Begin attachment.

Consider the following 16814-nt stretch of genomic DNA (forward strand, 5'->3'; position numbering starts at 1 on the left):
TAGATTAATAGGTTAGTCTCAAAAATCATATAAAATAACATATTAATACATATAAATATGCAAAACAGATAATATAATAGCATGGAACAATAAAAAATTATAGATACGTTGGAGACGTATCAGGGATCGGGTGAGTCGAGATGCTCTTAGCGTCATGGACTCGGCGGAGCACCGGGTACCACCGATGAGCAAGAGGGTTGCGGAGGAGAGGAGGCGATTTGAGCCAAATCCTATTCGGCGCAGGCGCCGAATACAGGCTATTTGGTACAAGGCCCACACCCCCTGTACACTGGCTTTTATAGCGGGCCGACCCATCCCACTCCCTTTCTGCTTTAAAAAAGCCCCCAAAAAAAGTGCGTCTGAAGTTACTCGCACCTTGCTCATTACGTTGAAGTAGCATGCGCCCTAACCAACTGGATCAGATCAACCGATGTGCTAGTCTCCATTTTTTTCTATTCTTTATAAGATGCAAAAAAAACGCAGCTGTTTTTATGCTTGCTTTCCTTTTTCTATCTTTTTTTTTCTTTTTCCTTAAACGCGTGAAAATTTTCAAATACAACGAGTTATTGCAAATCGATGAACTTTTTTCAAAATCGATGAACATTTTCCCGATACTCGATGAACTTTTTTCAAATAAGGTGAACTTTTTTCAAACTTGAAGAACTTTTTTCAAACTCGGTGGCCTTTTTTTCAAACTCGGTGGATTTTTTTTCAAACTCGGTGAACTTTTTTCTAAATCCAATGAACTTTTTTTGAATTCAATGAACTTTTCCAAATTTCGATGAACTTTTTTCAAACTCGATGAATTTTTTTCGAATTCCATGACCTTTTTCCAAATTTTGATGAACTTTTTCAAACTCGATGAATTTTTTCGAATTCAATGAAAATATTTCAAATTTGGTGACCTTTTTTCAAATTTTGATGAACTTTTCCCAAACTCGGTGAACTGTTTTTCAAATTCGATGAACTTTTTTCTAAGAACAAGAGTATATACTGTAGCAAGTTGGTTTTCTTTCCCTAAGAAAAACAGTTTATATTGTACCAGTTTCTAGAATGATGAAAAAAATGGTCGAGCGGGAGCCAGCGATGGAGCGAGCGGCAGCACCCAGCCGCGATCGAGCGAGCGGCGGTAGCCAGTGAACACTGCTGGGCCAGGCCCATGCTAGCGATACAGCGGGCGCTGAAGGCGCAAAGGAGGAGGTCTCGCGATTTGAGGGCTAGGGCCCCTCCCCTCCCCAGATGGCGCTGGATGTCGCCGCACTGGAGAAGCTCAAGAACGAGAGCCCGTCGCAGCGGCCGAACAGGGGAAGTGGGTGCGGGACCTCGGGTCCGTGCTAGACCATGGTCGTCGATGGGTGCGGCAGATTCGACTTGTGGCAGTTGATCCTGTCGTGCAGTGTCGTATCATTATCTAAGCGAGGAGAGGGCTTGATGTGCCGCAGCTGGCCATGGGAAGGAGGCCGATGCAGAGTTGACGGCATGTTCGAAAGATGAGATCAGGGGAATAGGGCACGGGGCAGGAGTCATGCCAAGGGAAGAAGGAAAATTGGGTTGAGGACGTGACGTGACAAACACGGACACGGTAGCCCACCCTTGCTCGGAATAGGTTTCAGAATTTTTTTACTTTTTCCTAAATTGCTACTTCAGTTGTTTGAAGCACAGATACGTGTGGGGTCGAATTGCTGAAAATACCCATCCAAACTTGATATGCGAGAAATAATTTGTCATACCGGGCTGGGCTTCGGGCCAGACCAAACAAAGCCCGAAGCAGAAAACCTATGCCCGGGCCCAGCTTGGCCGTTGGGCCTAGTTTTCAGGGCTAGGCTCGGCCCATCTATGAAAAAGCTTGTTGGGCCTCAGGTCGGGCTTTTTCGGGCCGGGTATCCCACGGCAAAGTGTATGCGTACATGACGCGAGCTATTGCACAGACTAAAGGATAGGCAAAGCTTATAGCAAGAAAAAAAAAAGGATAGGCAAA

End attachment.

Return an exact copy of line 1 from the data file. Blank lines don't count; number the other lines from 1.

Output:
Consider the following 16814-nt stretch of genomic DNA (forward strand, 5'->3'; position numbering starts at 1 on the left):